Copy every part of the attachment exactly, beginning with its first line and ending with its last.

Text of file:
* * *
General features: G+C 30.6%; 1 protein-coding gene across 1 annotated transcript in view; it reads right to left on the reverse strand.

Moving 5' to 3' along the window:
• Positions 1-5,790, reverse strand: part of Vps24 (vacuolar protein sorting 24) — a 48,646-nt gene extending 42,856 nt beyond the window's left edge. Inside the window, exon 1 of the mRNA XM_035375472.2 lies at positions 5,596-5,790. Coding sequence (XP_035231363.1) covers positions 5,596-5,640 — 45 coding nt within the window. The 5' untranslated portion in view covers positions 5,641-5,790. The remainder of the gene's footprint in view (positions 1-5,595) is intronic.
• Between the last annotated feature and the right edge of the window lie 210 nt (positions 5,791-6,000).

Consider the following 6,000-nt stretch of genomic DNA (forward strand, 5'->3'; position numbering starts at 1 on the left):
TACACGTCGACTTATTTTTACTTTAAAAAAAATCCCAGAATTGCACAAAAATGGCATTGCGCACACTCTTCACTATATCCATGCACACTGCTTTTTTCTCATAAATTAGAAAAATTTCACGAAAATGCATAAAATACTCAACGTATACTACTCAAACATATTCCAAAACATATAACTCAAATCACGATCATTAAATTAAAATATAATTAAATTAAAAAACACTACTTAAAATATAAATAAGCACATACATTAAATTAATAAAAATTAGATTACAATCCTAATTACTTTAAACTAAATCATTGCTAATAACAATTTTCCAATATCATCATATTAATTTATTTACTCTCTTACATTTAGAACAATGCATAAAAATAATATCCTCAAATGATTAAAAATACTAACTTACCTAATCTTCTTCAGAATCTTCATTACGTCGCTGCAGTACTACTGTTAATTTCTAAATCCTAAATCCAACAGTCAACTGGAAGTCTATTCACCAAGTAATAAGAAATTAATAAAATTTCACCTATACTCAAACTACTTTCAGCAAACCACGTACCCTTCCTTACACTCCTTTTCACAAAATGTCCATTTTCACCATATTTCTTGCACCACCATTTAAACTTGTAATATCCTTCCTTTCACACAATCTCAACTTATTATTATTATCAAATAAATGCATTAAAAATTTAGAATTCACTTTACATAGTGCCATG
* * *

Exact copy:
General features: G+C 30.6%; 1 protein-coding gene across 1 annotated transcript in view; it reads right to left on the reverse strand.

Moving 5' to 3' along the window:
• Positions 1-5,790, reverse strand: part of Vps24 (vacuolar protein sorting 24) — a 48,646-nt gene extending 42,856 nt beyond the window's left edge. Inside the window, exon 1 of the mRNA XM_035375472.2 lies at positions 5,596-5,790. Coding sequence (XP_035231363.1) covers positions 5,596-5,640 — 45 coding nt within the window. The 5' untranslated portion in view covers positions 5,641-5,790. The remainder of the gene's footprint in view (positions 1-5,595) is intronic.
• Between the last annotated feature and the right edge of the window lie 210 nt (positions 5,791-6,000).

Consider the following 6,000-nt stretch of genomic DNA (forward strand, 5'->3'; position numbering starts at 1 on the left):
TACACGTCGACTTATTTTTACTTTAAAAAAAATCCCAGAATTGCACAAAAATGGCATTGCGCACACTCTTCACTATATCCATGCACACTGCTTTTTTCTCATAAATTAGAAAAATTTCACGAAAATGCATAAAATACTCAACGTATACTACTCAAACATATTCCAAAACATATAACTCAAATCACGATCATTAAATTAAAATATAATTAAATTAAAAAACACTACTTAAAATATAAATAAGCACATACATTAAATTAATAAAAATTAGATTACAATCCTAATTACTTTAAACTAAATCATTGCTAATAACAATTTTCCAATATCATCATATTAATTTATTTACTCTCTTACATTTAGAACAATGCATAAAAATAATATCCTCAAATGATTAAAAATACTAACTTACCTAATCTTCTTCAGAATCTTCATTACGTCGCTGCAGTACTACTGTTAATTTCTAAATCCTAAATCCAACAGTCAACTGGAAGTCTATTCACCAAGTAATAAGAAATTAATAAAATTTCACCTATACTCAAACTACTTTCAGCAAACCACGTACCCTTCCTTACACTCCTTTTCACAAAATGTCCATTTTCACCATATTTCTTGCACCACCATTTAAACTTGTAATATCCTTCCTTTCACACAATCTCAACTTATTATTATTATCAAATAAATGCATTAAAAATTTAGAATTCACTTTACATAGTGCCATG